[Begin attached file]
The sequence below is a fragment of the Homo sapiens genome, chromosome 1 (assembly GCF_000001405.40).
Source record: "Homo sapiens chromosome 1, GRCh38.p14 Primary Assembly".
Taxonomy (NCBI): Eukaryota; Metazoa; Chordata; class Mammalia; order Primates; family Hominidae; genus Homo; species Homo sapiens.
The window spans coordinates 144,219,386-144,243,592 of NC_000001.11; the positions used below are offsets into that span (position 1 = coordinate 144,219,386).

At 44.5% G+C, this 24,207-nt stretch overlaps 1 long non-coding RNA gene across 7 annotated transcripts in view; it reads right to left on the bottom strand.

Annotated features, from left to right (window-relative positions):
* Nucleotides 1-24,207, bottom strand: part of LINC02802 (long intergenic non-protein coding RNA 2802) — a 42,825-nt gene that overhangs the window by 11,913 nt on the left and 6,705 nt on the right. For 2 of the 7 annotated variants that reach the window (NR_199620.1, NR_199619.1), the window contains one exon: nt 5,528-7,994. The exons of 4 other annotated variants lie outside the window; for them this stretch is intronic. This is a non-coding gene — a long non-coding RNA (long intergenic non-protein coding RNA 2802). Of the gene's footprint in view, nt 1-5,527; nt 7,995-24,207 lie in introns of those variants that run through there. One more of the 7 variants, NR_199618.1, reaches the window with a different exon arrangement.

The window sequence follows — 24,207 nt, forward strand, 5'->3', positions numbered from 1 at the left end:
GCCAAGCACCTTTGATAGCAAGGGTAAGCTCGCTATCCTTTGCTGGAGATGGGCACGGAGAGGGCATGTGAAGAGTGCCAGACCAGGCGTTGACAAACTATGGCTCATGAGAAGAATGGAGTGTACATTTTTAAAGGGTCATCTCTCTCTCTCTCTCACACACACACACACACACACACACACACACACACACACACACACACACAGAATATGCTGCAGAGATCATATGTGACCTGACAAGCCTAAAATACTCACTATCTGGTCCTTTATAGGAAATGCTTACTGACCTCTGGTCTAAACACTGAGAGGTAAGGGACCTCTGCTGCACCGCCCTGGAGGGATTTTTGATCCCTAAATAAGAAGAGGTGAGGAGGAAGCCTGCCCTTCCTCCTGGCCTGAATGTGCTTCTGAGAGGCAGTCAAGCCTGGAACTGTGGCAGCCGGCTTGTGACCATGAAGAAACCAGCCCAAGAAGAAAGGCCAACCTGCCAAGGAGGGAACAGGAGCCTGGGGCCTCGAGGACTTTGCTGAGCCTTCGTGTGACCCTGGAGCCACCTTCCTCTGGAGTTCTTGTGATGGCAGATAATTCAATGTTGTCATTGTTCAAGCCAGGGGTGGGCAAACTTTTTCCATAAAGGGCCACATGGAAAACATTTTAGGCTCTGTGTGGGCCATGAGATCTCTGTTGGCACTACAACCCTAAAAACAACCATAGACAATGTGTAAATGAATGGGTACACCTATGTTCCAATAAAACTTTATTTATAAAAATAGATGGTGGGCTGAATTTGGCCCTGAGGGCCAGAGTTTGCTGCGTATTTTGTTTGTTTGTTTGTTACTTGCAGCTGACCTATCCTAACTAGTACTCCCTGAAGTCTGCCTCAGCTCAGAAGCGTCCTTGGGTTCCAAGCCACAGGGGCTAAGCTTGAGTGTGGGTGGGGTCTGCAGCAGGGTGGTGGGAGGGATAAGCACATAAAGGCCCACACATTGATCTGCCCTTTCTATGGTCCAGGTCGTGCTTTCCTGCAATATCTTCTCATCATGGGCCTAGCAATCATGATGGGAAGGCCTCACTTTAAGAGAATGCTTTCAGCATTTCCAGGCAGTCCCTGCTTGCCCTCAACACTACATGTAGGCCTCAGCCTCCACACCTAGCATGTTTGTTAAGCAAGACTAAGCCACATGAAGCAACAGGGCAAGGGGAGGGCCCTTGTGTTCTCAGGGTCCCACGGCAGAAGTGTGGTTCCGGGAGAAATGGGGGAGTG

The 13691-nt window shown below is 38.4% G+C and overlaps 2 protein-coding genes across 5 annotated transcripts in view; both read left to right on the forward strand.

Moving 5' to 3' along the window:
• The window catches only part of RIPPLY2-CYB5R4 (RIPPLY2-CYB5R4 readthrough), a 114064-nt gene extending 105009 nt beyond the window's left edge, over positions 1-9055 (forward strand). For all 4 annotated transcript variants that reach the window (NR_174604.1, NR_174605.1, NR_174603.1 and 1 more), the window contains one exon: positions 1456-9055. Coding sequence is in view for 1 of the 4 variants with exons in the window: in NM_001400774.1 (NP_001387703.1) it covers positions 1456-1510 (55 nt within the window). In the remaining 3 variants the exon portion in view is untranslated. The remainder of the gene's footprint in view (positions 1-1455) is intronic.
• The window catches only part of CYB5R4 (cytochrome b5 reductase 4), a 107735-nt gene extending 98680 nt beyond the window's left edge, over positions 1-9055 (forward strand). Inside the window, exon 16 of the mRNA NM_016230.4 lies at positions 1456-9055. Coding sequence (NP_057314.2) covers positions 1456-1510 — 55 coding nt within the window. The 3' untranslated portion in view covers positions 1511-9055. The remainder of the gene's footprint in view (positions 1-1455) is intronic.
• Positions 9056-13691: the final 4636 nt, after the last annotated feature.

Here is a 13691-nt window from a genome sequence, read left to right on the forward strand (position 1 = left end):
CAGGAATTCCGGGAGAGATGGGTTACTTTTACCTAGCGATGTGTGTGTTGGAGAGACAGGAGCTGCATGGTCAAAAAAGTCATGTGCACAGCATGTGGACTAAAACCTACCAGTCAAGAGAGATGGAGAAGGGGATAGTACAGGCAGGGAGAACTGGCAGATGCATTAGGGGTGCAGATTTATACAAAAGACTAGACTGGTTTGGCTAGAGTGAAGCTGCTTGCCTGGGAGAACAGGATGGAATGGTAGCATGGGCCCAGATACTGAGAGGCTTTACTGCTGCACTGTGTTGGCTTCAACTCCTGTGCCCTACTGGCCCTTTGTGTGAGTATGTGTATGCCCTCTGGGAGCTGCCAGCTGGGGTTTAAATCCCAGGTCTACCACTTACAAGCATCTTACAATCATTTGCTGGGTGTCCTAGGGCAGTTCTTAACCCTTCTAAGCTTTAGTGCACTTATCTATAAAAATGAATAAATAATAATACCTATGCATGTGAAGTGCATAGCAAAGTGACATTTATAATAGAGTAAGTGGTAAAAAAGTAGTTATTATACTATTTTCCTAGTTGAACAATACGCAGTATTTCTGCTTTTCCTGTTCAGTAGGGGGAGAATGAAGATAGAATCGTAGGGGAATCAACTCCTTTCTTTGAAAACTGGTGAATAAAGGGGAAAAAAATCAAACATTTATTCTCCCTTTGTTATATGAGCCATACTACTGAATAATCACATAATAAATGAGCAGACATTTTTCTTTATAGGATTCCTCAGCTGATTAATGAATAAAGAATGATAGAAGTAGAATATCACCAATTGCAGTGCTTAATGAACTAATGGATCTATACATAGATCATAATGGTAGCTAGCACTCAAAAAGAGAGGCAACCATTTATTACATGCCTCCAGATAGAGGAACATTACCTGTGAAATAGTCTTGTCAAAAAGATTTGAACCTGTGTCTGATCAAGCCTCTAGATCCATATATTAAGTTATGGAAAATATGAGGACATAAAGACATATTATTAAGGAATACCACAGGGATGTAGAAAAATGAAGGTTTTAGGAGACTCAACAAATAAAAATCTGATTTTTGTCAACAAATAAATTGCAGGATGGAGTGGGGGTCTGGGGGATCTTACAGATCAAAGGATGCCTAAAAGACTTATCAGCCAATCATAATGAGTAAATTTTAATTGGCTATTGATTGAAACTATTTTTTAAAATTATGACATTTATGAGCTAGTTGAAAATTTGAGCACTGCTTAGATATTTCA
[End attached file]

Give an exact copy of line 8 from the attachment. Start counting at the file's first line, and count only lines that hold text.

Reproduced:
The window sequence follows — 24,207 nt, forward strand, 5'->3', positions numbered from 1 at the left end: